Enter stage right Steve Bannon. A former US marine with a surprising interest in the occult, he has had more than an unusual career. After seven years in the army, he went on to be the vice-president of Goldman Sachs, a Hollywood producer with 18 movies to his name, co-founder of the right-wing media network Breitbart News, and vice-president of the highly controversial meta-data mining company Cambridge Analytica. He became a household name following his appointment as Donald Trump’s campaign manager and then chief strategist to the president.

While all of this is public knowledge, what War for Eternity brings to the table is an consideration of the philosophical and intellectual underpinnings of Bannon’s worldview.

Teitelbaum has a long-standing interest in the politics of the far right and the philosophy of Traditionalism. He combines this knowledge with the tools of an ethnographer, studying the ecology of the populist far right on its own ground, meeting with its protagonists, getting to know their world from the inside. The book is based on hours of interviews with all of the key protagonists, including Bannon.

But this is no dry academic text, Teitelbaum writes like a journalist, in a style that is engaging, empathetic but always critical.

‘Hicks and rednecks’

The result is a fascinating book that walks us through the web of meetings, communications and publications that connect Bannon with a complex array of characters. Some are funny and fringe, to use the authors words “hicks, rednecks and bizarre occultist”. Others are much more sinister, such as the Chinese billionaire Guy Wengui, British Brexit business backer Aaron Banks and Russian ideologue Aleksandr Dugin.

All of this provides insight into what Bannon was trying to achieve when at Trump’s side. As a believer in the anti-liberal and anti-modern Traditionalist world view, the president’s adviser was “seeking to harness the disruptive anti-democratic radicalism that was hiding in public apathy” during the Trump campaign. As his senior White House aide, he was engaged in “disassembly”, tearing things down to create a new post-liberal world.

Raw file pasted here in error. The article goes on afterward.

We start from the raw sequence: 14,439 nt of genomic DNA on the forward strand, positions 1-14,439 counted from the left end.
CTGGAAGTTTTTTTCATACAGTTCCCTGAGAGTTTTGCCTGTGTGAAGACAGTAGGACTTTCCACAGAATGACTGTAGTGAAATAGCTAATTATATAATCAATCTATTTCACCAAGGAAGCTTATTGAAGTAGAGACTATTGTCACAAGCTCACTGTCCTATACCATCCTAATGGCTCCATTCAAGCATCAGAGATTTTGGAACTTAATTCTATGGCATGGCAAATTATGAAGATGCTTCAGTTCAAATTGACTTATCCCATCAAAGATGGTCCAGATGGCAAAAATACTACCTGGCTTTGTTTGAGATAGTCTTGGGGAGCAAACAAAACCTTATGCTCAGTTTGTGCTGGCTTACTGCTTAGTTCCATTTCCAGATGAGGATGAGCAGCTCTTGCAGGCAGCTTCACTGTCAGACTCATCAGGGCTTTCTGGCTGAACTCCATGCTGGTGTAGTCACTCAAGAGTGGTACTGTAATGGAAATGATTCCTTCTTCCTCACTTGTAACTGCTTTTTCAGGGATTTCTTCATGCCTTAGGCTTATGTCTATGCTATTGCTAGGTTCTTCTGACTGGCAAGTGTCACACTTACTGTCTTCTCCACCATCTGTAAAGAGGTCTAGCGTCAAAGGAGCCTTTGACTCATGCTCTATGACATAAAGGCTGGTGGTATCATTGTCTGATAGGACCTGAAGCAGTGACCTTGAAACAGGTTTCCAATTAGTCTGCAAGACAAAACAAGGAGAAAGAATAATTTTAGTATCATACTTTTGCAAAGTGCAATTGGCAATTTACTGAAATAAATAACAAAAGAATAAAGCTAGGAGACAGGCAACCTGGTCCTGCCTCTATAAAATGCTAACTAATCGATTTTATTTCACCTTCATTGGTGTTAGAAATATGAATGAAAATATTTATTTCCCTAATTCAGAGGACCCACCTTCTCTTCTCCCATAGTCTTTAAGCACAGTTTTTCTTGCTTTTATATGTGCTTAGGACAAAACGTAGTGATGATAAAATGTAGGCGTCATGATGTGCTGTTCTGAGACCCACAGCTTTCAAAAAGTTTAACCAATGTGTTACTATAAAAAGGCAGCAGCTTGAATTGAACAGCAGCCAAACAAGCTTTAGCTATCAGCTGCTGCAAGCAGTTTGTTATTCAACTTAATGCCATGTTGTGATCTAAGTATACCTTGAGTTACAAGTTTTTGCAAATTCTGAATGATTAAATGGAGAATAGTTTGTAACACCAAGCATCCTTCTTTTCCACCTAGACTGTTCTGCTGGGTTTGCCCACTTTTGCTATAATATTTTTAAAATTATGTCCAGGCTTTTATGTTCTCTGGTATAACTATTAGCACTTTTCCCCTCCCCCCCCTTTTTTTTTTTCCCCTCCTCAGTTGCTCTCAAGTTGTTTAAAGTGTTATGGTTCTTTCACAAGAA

There is little doubt that in the early days of the Trump administration Bannon had real influence, whether in controversial policies such as the Muslim travel ban or key appointments such as the education secretary and the head of the Environmental Protection Agency.

But his controversial advice on domestic and foreign policy was his undoing. For many in the alt-right, Donald Trump’s controversial response to the murder of Heather D Heyer at the hands of a far-right activist in Charlottesville 2017 was an indication of their entry to the corridors of power.  But it was in fact the beginning of the end, both for their movement and for Bannon’s career in the White House.

Bannon’s post-White House relationships with both Dugin and de Carvalho bring the book to an end, telling the story of the three Traditionalist intellectuals seeking to redraw the global geo-political map, with competing arguments over whether the United States should be aligned with China or Russia.

One wonders though whether, just as with Evola and Guénon, the influence of Dugin, de Carvalho and Bannon will be short-lived and shallow, ultimately consigned to a minor footnote in history.

War for Eternity is informed, engaging and insightful. It adds to our knowledge of Bannon, right-wing populism and the intersection of Traditionalist philosophy and far-right politics globally. It’s also a very enjoyable read.